Moths of North Carolina
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49 NC Records

Grammia anna (Grote, 1864) - Anna Tiger Moth


Taxonomy
Superfamily: Noctuoidea Family: ErebidaeSubfamily: ArctiinaeTribe: ArctiiniP3 Number: 930245.00 MONA Number: 8176.00
Comments: One of 36 species in this genus that occur in North America (Schmidt, 2009), nine of which have been recorded in North Carolina
Identification
Field Guide Descriptions: Covell (1984); Beadle and Leckie (2012)Online Photographs: MPG, BugGuide, BAMONATechnical Description, Adults: Forbes (1960); Schmidt (2009)Technical Description, Immature Stages: Forbes (1960)                                                                                 
Adult Markings: Easily recognizable from a good quality photograph where both the hindwings and forewings are in view. The hindwings are yellow basally, with a broad black band running along the outer margin and usually with a black hook projecting down from the costa; in females, the hindwing may be completely black. The forewings are black with both narrow yellow lines along the veins and a set of broader yellow bands running longitudinally and transversely (see Schmidt, 2009, for a detailed description). This pattern is similar to that of G. virgo and parthenice, both of which have red or pink hindwings with separated black spots rather than a continuous band (in some forms of virgo and parthenice, the hindwing may also be yellow but with the black spots are separated rather than forming a continuous band -- Schmidt, 2009).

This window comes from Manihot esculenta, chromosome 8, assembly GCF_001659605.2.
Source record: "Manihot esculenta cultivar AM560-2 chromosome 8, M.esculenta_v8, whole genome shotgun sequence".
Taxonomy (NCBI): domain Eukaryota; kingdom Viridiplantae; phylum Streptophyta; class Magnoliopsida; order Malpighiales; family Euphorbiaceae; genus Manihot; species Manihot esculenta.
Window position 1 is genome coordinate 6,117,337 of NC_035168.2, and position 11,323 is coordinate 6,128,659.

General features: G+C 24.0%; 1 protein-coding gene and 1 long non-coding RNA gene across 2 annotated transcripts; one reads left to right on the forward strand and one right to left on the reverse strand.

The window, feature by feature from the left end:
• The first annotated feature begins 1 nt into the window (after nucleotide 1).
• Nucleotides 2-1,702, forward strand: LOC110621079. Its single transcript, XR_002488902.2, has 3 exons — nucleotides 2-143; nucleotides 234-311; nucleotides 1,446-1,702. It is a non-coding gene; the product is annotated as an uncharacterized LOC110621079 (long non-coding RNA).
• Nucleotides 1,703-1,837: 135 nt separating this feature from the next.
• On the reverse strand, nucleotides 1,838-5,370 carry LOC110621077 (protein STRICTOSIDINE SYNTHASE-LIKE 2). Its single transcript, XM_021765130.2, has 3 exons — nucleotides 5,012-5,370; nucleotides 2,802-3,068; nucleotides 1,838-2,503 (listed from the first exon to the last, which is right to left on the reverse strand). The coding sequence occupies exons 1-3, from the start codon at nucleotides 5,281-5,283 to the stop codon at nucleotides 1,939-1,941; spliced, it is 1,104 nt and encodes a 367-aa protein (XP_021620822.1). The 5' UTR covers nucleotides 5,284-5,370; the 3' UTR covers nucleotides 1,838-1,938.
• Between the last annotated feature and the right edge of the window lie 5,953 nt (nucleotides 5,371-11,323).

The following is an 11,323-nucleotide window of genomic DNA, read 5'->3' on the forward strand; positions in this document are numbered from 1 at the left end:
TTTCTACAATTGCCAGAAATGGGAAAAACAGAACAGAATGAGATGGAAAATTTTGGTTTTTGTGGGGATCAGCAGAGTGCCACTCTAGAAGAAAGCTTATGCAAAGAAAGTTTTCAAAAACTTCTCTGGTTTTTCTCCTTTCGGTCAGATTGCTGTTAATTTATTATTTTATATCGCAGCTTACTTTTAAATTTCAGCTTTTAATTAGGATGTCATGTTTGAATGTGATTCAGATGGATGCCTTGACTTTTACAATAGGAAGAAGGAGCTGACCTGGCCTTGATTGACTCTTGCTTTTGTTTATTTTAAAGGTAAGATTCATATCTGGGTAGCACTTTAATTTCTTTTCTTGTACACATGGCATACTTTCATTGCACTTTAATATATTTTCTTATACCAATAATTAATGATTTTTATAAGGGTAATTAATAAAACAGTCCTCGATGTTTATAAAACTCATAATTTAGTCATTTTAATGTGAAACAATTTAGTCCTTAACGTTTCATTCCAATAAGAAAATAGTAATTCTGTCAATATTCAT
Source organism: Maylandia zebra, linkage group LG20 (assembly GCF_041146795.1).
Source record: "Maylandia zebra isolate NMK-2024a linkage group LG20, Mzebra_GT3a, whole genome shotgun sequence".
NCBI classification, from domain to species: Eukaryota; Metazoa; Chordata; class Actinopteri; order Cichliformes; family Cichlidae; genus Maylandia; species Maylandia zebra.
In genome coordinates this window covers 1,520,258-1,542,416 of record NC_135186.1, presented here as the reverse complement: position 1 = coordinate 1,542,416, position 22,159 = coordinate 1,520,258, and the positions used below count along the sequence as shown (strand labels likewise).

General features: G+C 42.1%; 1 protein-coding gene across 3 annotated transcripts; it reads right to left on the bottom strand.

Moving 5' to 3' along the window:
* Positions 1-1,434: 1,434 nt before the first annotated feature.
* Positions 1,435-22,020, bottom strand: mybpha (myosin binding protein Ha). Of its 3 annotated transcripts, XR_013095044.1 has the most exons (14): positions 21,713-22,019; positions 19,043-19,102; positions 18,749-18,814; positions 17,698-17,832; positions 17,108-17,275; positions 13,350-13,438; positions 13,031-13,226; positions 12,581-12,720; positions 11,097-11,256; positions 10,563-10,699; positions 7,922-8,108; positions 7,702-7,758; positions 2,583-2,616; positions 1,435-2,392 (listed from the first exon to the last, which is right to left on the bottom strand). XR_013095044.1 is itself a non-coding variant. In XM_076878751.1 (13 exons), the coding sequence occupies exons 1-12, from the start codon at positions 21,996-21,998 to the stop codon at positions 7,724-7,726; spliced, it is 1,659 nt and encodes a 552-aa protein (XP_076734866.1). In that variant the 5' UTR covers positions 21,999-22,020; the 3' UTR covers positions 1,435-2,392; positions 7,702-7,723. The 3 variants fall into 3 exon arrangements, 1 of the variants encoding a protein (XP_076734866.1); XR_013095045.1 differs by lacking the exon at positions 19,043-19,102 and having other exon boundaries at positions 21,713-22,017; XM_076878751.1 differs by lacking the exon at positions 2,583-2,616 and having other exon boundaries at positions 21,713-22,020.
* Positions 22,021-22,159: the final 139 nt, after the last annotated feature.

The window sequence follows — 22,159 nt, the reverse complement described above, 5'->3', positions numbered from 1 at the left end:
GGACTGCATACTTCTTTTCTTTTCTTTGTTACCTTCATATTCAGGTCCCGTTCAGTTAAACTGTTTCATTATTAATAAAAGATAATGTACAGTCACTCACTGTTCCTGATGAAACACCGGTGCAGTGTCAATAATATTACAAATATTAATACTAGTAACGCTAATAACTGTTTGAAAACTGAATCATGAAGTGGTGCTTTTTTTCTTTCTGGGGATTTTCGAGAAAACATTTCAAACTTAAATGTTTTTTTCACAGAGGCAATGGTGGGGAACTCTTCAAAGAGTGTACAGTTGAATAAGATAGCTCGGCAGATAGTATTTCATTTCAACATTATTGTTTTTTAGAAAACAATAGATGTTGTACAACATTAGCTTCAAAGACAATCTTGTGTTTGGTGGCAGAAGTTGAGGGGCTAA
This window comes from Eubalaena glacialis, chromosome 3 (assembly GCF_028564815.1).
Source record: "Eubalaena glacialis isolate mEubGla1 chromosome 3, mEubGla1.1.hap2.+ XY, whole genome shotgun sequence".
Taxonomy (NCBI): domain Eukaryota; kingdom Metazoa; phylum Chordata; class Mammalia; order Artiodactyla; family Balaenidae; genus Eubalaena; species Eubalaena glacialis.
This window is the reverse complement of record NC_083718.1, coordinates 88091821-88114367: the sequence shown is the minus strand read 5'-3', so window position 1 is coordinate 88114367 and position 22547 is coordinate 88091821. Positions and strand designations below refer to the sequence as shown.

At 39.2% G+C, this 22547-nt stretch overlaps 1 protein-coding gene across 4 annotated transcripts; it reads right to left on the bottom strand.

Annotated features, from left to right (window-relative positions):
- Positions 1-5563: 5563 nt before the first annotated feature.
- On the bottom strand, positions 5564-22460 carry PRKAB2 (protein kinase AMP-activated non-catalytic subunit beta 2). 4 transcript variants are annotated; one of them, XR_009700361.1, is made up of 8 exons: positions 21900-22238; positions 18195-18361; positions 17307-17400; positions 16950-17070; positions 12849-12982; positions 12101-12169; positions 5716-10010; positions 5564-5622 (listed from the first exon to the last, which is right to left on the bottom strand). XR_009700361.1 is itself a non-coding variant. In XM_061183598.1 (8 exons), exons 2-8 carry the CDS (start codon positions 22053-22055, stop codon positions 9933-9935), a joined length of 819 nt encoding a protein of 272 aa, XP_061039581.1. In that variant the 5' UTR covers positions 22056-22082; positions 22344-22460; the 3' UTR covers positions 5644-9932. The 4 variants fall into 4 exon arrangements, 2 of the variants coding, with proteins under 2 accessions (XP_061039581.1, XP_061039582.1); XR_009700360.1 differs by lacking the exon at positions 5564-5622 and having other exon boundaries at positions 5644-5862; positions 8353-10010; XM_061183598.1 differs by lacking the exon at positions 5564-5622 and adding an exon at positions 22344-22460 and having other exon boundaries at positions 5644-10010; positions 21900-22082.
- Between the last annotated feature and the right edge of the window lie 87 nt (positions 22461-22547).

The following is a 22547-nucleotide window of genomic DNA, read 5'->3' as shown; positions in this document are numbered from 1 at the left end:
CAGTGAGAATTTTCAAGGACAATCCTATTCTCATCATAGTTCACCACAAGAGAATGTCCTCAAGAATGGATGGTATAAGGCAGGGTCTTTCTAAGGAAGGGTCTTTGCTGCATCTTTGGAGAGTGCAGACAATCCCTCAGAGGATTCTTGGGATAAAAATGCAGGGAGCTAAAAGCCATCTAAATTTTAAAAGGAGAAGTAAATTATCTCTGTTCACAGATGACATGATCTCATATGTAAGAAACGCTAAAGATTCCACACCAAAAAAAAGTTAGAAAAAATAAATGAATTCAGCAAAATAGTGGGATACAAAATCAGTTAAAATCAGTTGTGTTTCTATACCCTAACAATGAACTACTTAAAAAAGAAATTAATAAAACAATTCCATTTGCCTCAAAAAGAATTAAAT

Adult ID Requirements: Identifiable from photos showing hindwings, abdomen, or other specialized views [e.g., frons, palps, antennae, undersides].
Immatures and Development: Forbes (1960) describes the larvae as completely black, but Grammia larvae are generally similar to one another (Wagner, 2005) and should be reared in order to determine their identity.
Larvae ID Requirements: Identifiable only through rearing to adulthood.
Distribution in North Carolina
Distribution: Long known from the mountains but more recently discovered in the Uwharries and Sandhills, indicating that there is still more to be learned about its distribution in North Carolina
County Map: Clicking on a county returns the records for the species in that county.
Flight Dates:
 High Mountains (HM) ≥ 4,000 ft.
 Low Mountains (LM) < 4,000 ft.
 Piedmont (Pd)
 Coastal Plain (CP)

Click on graph to enlarge
Flight Comments: Schmidt (2009) states that it has one flight period, which appears to be the case in North Carolina.
Habitats and Life History
Habitats: According to Schmidt (2009), Grammia anna "inhabits relatively rich, mesic wooded areas, and is one of only a few species restricted to habitats associated with deciduous forests of eastern North America." Records from our Mountains come from both upland and lowland forests. Records from the Uwharries and Sandhills all come from hardwood-dominated stands, all but one of which (4/5) contain extensive hillside seepage bogs or bottomland seeps with fairly rich herbaceous vegetation (the fifth is a dry upland site, although located fairly close to a more mesic ravine).
Larval Host Plants: Members of this genus are highly polyphagous, feeding on a wide range of herbaceous plants, with Dicots possibly preferred (Schmidt, 2009)
Observation Methods: Appears to come well to blacklights, with up to 21 collected in a single trap. The mouthparts are non-functional (Singer, 2000, cited in Schmidt, 2009), so it does not come to bait.